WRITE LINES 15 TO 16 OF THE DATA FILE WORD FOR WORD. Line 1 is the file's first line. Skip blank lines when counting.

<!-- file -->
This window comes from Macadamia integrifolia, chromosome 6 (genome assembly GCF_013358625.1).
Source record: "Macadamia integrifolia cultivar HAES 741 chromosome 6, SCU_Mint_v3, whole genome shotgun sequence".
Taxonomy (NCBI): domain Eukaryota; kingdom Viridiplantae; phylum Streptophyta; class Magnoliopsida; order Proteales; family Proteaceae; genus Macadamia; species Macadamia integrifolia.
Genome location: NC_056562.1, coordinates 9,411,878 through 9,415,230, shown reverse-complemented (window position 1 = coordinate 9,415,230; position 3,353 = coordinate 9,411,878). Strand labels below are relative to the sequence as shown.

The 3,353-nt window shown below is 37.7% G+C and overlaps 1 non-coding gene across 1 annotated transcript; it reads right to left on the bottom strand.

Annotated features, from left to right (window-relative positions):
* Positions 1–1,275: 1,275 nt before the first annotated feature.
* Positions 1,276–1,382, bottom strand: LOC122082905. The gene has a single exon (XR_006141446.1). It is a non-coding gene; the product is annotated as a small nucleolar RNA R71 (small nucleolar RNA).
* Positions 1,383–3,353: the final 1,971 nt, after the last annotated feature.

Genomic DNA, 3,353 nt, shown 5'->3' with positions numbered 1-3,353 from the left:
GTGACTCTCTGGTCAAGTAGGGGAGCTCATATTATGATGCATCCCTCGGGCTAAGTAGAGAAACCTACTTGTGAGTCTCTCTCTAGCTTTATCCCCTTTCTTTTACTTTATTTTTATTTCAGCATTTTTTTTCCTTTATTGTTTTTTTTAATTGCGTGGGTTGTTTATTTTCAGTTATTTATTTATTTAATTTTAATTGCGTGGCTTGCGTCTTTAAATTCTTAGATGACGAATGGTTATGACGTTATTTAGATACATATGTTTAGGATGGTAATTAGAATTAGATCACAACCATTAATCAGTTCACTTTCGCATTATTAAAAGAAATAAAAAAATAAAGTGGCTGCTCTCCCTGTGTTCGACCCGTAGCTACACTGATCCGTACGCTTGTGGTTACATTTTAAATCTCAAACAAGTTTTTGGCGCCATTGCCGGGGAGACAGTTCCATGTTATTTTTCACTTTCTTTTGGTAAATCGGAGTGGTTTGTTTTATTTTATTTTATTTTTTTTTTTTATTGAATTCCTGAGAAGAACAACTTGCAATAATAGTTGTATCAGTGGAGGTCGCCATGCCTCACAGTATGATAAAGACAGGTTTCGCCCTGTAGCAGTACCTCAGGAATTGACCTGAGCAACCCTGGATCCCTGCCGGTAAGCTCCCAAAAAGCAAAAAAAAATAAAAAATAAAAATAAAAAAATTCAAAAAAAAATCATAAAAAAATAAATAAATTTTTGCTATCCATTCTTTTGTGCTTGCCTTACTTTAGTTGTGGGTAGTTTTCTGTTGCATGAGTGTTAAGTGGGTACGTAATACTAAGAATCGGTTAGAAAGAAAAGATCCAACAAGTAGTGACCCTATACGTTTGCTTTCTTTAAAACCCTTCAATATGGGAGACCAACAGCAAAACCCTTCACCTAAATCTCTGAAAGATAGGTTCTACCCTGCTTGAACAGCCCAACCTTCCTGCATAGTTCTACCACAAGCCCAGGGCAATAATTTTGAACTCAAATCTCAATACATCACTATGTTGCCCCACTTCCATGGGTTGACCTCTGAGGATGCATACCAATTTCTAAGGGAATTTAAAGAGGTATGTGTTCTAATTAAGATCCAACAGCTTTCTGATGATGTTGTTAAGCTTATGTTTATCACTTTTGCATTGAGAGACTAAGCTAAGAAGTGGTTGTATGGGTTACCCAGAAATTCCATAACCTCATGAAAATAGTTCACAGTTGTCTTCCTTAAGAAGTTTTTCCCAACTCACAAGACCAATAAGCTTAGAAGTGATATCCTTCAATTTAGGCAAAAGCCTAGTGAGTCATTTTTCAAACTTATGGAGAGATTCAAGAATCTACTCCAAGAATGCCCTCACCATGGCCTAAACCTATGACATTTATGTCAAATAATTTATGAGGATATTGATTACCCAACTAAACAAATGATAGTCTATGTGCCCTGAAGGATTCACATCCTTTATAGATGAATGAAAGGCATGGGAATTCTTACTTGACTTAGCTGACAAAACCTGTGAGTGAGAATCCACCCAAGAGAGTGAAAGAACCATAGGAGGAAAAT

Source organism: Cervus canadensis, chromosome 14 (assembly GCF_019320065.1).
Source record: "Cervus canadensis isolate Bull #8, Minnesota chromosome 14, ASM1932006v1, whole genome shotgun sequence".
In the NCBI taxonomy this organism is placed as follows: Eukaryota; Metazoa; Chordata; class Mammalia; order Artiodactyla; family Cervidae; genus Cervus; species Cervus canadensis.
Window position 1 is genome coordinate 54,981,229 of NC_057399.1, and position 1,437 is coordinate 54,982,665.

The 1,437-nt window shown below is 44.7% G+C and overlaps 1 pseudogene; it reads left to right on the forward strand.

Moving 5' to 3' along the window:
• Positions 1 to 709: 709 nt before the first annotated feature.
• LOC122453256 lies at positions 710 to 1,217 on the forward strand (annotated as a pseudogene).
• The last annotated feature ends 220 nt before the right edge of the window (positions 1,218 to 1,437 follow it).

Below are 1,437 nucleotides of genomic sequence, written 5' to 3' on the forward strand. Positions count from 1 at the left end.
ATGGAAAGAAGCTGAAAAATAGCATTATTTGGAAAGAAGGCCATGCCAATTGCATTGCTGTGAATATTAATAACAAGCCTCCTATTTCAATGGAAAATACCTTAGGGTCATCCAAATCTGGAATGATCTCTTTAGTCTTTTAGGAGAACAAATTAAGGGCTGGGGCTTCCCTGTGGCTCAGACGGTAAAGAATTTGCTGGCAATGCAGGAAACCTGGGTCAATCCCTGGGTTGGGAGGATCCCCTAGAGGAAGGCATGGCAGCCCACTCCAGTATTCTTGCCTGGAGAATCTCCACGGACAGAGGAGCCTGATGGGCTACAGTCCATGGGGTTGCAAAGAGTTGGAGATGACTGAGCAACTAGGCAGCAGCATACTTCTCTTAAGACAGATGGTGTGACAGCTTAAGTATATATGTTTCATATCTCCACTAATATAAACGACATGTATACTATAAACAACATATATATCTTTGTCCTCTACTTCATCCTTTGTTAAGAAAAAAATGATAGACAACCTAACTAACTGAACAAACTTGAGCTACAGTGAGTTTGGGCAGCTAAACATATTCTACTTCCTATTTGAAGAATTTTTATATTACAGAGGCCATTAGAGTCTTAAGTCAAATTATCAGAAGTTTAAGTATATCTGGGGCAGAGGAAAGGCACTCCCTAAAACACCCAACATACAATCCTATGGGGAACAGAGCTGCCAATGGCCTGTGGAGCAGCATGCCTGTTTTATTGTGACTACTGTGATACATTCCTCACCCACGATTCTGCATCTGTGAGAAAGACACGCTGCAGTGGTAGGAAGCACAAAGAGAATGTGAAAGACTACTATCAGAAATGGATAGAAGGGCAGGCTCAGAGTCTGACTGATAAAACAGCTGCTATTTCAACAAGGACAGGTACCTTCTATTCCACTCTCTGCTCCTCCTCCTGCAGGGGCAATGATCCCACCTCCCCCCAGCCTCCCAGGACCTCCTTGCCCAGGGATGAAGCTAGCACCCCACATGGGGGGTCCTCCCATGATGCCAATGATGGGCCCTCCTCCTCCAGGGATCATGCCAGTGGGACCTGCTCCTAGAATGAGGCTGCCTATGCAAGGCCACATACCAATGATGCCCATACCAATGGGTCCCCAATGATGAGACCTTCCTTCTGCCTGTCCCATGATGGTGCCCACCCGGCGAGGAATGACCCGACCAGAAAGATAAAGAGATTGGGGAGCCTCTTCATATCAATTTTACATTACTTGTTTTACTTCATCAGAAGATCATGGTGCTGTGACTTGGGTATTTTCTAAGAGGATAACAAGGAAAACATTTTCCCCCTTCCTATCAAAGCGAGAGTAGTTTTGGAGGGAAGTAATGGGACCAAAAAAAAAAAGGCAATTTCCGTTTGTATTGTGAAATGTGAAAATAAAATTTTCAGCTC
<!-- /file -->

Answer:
Window position 1 is genome coordinate 54,981,229 of NC_057399.1, and position 1,437 is coordinate 54,982,665.

The 1,437-nt window shown below is 44.7% G+C and overlaps 1 pseudogene; it reads left to right on the forward strand.